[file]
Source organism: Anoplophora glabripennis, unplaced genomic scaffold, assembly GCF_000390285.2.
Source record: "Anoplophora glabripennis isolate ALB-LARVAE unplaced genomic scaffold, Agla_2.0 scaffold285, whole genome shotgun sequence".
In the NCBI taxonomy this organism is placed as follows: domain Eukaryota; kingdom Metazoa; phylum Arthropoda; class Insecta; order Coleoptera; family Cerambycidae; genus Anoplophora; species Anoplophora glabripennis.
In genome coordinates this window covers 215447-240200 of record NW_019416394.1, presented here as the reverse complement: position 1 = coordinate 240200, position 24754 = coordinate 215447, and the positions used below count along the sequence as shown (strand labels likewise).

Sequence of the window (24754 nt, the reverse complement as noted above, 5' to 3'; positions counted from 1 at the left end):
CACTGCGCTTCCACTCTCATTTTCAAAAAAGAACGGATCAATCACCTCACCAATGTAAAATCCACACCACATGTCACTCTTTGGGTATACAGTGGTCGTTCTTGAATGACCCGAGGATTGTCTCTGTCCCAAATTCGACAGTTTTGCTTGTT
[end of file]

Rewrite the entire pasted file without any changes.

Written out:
Source organism: Anoplophora glabripennis, unplaced genomic scaffold, assembly GCF_000390285.2.
Source record: "Anoplophora glabripennis isolate ALB-LARVAE unplaced genomic scaffold, Agla_2.0 scaffold285, whole genome shotgun sequence".
In the NCBI taxonomy this organism is placed as follows: domain Eukaryota; kingdom Metazoa; phylum Arthropoda; class Insecta; order Coleoptera; family Cerambycidae; genus Anoplophora; species Anoplophora glabripennis.
In genome coordinates this window covers 215447-240200 of record NW_019416394.1, presented here as the reverse complement: position 1 = coordinate 240200, position 24754 = coordinate 215447, and the positions used below count along the sequence as shown (strand labels likewise).

Sequence of the window (24754 nt, the reverse complement as noted above, 5' to 3'; positions counted from 1 at the left end):
CACTGCGCTTCCACTCTCATTTTCAAAAAAGAACGGATCAATCACCTCACCAATGTAAAATCCACACCACATGTCACTCTTTGGGTATACAGTGGTCGTTCTTGAATGACCCGAGGATTGTCTCTGTCCCAAATTCGACAGTTTTGCTTGTT